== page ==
It's funny. People talk about the so-called Special Relationship between our two countries... but in fictional terms, it mostly amounts to us inventing and you debasing. Or "dumbing it down", as you'd say. I mean, look at Edge of Darkness. You know it?

No.

BBC series, made in 1985. One of the jewels in the crown of British television drama. A man – Ron Craven, a Yorkshire cop – sees his activist daughter gunned down in front of him. But what he believes at first to be an underworld hit, a common revenge killing, turns out to be something much, much darker and more complex. Something keyed to specific Cold War terrors – the arms race, the threat of nuclear annihilation, the desecration of the planet's ecosystem. This was one of the first TV series to take the threat to the environment seriously. Its maker, Troy Kennedy Martin, was an early convert to James Lovelock's Gaia Hypothesis, you see: the belief that the Earth is a single, self-sustaining organism.

It was elegantly written, superbly acted and directed, and imbued with this incredible mood, this sense of malign forces operating just off stage, interests too vast and powerful to overcome. That's what you remember most about it: this ominous, beautifully sustained tone.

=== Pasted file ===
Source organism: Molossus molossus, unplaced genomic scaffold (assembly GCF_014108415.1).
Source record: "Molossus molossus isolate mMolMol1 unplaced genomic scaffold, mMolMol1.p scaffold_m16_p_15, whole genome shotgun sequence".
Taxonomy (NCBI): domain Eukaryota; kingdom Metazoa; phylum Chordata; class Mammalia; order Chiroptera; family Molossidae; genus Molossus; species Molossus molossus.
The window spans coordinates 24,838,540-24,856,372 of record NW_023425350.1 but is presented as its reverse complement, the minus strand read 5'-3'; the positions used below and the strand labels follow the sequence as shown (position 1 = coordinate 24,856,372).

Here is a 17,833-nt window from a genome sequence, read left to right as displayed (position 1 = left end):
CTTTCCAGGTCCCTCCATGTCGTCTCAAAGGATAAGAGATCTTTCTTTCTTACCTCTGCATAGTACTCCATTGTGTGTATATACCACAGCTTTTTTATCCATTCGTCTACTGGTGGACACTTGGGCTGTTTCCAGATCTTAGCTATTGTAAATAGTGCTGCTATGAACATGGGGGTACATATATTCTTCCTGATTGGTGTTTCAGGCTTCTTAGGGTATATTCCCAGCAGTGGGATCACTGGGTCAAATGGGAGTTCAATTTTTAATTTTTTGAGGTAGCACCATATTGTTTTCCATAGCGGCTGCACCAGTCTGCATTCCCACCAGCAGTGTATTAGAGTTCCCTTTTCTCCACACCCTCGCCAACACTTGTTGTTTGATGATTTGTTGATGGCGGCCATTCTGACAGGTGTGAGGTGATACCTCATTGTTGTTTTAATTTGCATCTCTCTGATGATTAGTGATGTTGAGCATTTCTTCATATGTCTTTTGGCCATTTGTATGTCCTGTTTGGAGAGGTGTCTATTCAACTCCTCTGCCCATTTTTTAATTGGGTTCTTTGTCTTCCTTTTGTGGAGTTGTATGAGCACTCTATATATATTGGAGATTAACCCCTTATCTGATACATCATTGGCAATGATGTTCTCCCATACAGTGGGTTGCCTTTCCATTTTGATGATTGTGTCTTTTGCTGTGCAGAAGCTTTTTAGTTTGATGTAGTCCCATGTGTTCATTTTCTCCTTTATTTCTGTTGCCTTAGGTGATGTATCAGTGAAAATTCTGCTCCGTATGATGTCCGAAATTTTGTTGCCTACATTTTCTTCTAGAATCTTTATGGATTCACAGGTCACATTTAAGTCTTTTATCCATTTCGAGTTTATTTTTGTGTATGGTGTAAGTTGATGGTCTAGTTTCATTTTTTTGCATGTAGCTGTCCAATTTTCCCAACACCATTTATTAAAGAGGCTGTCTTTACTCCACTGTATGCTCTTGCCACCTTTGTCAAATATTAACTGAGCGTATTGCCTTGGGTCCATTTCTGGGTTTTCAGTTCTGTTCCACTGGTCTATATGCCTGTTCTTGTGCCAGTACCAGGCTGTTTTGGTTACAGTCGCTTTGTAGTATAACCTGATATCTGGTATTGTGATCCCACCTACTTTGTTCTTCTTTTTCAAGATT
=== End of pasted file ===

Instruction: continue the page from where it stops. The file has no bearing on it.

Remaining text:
So what do you Yanks do? Make it a Hollywood movie, of course. Bring in Mel Gibson – effectively his first role post-meltdown – and turn it into a contemporary thriller. Oh, it's still Edge of Darkness – more or less. But all the subtlety is lost along with the feeling of ripped-from-the-headlines urgency. And with them goes the whole point.

Variety magazine put it best – the outlines are intact, they said, but the edge is gone. Which is especially sad, considering it's by the same director as the original series: Martin Campbell. Now there's a chap who's gone over to the other side ...

You're not in a position to pass judgement on anybody, pal.